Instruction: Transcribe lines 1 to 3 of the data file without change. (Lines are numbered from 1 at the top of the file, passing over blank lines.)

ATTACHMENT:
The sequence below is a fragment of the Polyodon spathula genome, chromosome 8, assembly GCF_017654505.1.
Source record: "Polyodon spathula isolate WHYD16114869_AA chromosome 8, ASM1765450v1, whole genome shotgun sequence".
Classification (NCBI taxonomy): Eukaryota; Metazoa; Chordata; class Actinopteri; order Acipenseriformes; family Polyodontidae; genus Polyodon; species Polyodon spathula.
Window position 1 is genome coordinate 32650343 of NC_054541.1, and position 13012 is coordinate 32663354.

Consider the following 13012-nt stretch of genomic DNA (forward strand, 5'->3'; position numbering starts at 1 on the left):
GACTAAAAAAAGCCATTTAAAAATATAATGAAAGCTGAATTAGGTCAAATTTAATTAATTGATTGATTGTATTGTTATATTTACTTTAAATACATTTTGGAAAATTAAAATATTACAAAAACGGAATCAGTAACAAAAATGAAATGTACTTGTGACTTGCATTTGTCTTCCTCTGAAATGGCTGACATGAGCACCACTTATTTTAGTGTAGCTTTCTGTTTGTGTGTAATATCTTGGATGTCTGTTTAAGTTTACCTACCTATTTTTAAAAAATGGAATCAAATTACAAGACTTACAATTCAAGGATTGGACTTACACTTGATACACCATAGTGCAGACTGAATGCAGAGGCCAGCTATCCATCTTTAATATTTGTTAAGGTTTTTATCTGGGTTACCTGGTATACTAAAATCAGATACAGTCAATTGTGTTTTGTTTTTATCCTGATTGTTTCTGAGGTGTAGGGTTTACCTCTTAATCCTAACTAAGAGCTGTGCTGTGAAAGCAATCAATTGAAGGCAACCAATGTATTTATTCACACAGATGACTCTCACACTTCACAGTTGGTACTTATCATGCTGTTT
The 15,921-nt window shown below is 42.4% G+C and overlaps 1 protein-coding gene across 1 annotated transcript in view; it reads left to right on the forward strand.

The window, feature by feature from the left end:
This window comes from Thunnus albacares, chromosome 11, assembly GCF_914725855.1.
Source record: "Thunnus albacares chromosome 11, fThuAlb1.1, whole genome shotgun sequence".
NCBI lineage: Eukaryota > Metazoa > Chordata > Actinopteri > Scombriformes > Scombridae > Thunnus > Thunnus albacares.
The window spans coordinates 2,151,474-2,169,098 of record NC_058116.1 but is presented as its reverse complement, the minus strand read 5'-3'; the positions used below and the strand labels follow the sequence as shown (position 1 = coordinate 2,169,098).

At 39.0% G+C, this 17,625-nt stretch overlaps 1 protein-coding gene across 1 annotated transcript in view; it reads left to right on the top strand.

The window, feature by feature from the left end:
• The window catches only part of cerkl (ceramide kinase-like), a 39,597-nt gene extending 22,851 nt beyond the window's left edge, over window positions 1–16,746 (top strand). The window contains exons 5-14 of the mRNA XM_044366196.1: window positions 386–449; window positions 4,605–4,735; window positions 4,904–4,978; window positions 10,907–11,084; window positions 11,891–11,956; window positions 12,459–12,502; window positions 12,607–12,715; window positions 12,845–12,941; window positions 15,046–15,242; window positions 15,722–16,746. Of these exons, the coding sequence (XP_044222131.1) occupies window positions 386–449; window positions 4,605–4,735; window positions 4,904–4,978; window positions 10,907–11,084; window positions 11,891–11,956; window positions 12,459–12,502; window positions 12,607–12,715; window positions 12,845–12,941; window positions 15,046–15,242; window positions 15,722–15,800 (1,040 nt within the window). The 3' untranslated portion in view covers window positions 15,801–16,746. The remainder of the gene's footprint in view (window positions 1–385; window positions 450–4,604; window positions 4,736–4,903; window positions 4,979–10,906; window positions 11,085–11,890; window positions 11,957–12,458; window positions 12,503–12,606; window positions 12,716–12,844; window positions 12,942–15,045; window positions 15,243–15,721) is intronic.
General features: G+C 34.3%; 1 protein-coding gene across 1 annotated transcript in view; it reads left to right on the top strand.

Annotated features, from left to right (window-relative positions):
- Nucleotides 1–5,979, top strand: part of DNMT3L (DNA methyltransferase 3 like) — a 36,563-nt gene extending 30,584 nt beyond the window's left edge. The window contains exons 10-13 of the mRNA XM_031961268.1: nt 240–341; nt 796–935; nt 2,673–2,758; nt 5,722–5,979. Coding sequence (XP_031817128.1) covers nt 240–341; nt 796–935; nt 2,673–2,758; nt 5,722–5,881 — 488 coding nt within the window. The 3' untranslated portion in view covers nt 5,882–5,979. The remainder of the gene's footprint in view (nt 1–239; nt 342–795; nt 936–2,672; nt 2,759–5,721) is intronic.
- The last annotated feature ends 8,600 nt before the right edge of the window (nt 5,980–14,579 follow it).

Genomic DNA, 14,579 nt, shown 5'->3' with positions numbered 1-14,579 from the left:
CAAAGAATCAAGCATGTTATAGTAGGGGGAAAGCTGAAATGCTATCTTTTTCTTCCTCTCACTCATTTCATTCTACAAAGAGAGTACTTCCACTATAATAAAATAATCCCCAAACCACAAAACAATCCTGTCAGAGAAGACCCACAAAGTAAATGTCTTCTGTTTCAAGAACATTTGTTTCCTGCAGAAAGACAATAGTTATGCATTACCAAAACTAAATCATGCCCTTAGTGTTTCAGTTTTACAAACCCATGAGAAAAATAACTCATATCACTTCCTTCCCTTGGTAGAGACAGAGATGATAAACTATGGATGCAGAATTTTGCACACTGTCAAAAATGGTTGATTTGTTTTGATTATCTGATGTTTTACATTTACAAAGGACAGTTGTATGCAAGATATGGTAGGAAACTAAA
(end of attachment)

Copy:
The sequence below is a fragment of the Polyodon spathula genome, chromosome 8, assembly GCF_017654505.1.
Source record: "Polyodon spathula isolate WHYD16114869_AA chromosome 8, ASM1765450v1, whole genome shotgun sequence".
Classification (NCBI taxonomy): Eukaryota; Metazoa; Chordata; class Actinopteri; order Acipenseriformes; family Polyodontidae; genus Polyodon; species Polyodon spathula.